Choosing a Medicare Part D Prescription Plan

Understanding and choosing the right Medicare Part D prescription plan can seem like a daunting task. With bureaucratic names like Part A, B and D, and complicated lists and formularies (charts that outline insurance coverage), it's easy to get overwhelmed. However, if you take the time to get familiar with Medicare, how it works and what it covers, it's not as bad as it seems. Here's a guide to choosing Part D plans, laid out in an easy to follow, step-by-step process.

See Medicare: An Overview and Medicare Tips for Picking a Managed Care Plan to learn more.

Eligibility for Medicare Part D Prescription Plans

If you are eligible for Medicare Part A or Part B, then you are eligible for Medicare Part D. You do not have to be screened to be eligible, and joining Part D is completely voluntary. However, if you are eligible and do not join, and wish to at a later date, you will pay a penalty for joining late. Note that usage of some parts of Medicare preclude usage of other parts, so explore all parts of Medicare before deciding which parts will best suit you.

General eligibility for Medicare begins when you are 65, but you can join three months before or after your 65th birthday. To determine your eligibility and find out when coverage would start, visit

Current Medications and Current Coverage

If the drugs you take now are currently covered under your existing plan, or you do not take any prescription drugs, you should still consider a Medicare Part D prescription plan. In many cases Medicare will let you keep your existing prescription drug plan, or will offer you alternatives. As previously mentioned, if you decide to enroll at a later date, you may be penalized, so it pays to explore your eligibility for Part D even if you are currently covered or don't have any need.

Costs of Medicare Part D Prescription Plans

There are three primary costs associated with Part D coverage:

  • Monthly premiums: you will pay a monthly premium unless you qualify for extra assistance.
  • Yearly deductibles: you will pay a yearly deductible, if any is due, unless you qualify for extra assistance.
  • Co-payments: you will owe a co-payment or co-insurance for each prescription, unless you qualify for extra assistance.

As noted, each of these payments can be offset if you qualify for extra assistance, visit the Medicare website to see if you are eligible for additional compensation.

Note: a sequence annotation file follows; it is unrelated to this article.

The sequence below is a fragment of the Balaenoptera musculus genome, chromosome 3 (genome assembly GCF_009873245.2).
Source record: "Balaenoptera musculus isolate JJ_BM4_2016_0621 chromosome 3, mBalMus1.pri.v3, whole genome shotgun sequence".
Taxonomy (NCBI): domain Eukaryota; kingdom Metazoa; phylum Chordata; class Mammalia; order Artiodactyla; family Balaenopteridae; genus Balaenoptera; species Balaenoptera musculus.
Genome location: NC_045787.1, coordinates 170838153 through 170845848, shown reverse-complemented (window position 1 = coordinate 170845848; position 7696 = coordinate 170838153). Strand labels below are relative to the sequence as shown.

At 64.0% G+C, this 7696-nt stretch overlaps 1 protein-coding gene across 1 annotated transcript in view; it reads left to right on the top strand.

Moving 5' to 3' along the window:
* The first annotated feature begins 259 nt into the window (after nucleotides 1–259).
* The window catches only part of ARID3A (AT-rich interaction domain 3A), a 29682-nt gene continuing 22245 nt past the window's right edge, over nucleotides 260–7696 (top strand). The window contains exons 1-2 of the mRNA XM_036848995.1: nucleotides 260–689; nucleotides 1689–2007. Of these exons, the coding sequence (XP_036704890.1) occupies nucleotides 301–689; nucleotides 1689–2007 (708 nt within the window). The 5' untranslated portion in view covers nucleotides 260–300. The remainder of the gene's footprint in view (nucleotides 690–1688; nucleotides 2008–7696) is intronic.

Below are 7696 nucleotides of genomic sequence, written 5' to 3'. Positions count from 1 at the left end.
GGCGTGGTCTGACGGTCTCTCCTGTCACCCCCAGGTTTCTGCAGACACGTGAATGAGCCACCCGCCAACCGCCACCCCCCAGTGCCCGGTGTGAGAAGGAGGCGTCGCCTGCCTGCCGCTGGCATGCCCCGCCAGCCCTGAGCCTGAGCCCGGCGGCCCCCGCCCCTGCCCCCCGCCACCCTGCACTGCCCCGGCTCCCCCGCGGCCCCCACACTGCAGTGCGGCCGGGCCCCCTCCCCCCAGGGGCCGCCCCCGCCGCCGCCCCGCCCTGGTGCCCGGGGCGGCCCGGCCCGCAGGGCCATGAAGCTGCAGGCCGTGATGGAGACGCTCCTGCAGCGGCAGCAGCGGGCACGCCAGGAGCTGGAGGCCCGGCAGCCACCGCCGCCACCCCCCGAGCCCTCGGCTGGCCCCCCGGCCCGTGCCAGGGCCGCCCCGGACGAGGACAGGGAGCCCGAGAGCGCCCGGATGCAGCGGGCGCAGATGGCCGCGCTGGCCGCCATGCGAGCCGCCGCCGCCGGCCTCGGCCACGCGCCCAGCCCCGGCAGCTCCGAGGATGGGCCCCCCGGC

The general goal when choosing a plan is to look for the plan that provides the overall lowest cost per year. To calculate the cost per year, you can approximate it by simply adding up your premiums, deductibles and co-payments for your drugs. Finally, add in the costs associated for purchasing drugs during any gap in coverage (see gap coverage below).

Gap Coverage

The first thing to understand when considering Part D is what is known as the "coverage gap". If your total drug costs (what you pay, plus what the plan pays) are greater than $2,830 (as of 2010), then you will have to pay 100% of any further drug costs until your out-of-pocket expenses reach $4,550 (as of 2010 - the amounts increase a hundred dollars or so every year). Once you pass this amount, you move into what is known as "catastrophic coverage", and Medicare will cover you again, typically resulting in you paying 5% of additional costs, your plan's formulary, or a set co-pay amount.

This coverage gap doesn't apply to low-income Medicare recipients.

Medication Coverage and the Formulary

Each Part D plan will have a list of different drugs that it covers in the plan's formulary. The formulary will let you know the name of the drug it covers (generic and brand-name), how much you would co-pay, and what limitations there are on that drug's coverage.

If the drug you need is not on the list, you will have to pay full price for that medication or use a similar drug that the plan covers. You can also apply to the plan for an exception to its coverage, but don't rely on this working out, it's better to start with a program that covers your existing medication.

Types of Plans

There are two basic types of Medicare Part D prescription plans, they are:

  • Prescription Drug Plans (PDPs): PDPs are stand-alone programs, that focus on and cover prescription drugs only, as opposed to health care needs generally. People who already have general Medicare (Part A or B) and people who have a Medicare Private Fee-For-Service (PFFS) plan typically choose PDPs.
  • Advantage Plans with Prescription Coverage (MA-PDs): MA-PDs are general health care plans that also cover prescription drugs and come in 4 flavors, HMOs, PPOs, PFFS and Special Needs Plans (which are only for very specific groups of people). These are managed care programs that will lock you in to certain hospitals and doctors, but generally cost less money.

Which type of plan you choose will largely be based on the amount of money you can spend and the type of coverage you need.

Pick a Plan

Picking a plan can seem like a monumental task, but it really boils down to the basics. You should choose a plan based on:

  • How much the plan costs
  • What drugs the plan covers
  • Your existing health
  • Your existing insurance coverage
  • Whether you have specific hospitals, doctors or pharmacies you wish to use

The Medicare website has a wealth of additional information on how to choose the right Medicare Part D prescription plan for you at

Next Steps

Contact a qualified health care attorney to help navigate legal issues around your health care.

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